As a pediatric urologist at Cincinnati Children’s, I treat all conditions pertaining to the urinary tract in children. As co-director of the Pediatric Stone Center, I focus heavily on the surgical and medical management of children with kidney stones, a condition that is becoming much more common in the United States. I also treat tumors of the urinary tract and birth defects of the genitalia including hypospadias and undescended testicles. I perform robotic-assisted laparoscopic surgery on kidneys. Along with my partners, I see and treat patients from all over the world who have complex bladder abnormalities requiring surgical reconstruction.
When I entered medical school back in 1992, I was initially attracted to primary care and wanted to go back to my small town in Kentucky and be a family doctor. However, after my surgery rotations, I found a different calling. Urology as a specialty is a good mix of medical treatment and surgical procedures and presents different challenges every day. When I was exposed to pediatric urology as a resident, I found my true passion.
Pediatric urology allows me not only to correct urgent problems, such as hernias and kidney stones, but also to manage patients with chronic diseases of the urinary tract that need ongoing, lifelong care. Following these patients from birth is extremely rewarding. It’s amazing to watch children grow up under your care and see them blossom into young adults.
Every patient and family should be treated as individuals with a treatment plan specific to their needs. All factors – medical, behavioral and social – need to be carefully considered. Even though two patients can have nearly identical conditions, based on the whole picture, they may need a different plan of care. A surgeon can perform a technically successful operation, but if it doesn’t meet the patient’s needs and expectations, there may still be an unsatisfactory outcome.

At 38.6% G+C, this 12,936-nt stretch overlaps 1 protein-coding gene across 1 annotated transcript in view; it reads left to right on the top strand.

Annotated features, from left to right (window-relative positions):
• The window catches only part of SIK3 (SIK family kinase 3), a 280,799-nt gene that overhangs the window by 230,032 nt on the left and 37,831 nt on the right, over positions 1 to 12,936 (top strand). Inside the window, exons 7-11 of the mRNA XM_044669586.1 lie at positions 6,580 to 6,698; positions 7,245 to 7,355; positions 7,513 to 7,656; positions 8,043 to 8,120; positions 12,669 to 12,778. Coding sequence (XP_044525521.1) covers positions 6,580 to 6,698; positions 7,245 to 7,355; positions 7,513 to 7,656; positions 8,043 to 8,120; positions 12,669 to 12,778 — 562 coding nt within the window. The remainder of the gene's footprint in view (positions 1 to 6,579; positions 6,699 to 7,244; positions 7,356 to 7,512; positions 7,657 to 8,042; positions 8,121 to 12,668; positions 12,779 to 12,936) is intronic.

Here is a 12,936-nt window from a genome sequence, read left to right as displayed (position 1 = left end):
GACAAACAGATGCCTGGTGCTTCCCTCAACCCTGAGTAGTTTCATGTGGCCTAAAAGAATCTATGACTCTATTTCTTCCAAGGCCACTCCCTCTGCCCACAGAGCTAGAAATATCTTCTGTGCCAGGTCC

My main goal with every patient encounter is to ensure that the voice of the patient and family is heard. I take my time to listen to what brought the family to me. I review all available test results, including X-ray images, with the family in the office. At the end of the visit, I address all of their questions and concerns. If needed, I will arrange a follow-up phone or in-person consultation after the appointment to further discuss complex issues. This gives them a chance to consider the options and do their own research. I do this to make sure our course of action is comfortable for the patient, family and surgical team.
I was honored to have been awarded an endowed chair in Clinical Outcomes Research at Cincinnati Children’s Hospital in 2018. I was also named Educator of the Year in the Division of Urology at the University of Cincinnati College of Medicine the same year. I serve on multiple national and international executive boards. These have included the American Academy of Pediatrics Section on Urology Executive Committee and the Pediatric Urology Fellowship Directors Committee, of which I was vice chair and am now chair-elect. I’m also past president and education chair of the American Association of Pediatric Urologists, a national organization of specialists in our field.
In addition to clinical care, I conduct research to study diseases of the urinary tract and determine optimum treatments for our patients. In pediatric urology, we often deal with rare conditions for which there are few randomized clinical trials. These trials are considered the highest level of evidence in medical research and are critical to determining the best course of action.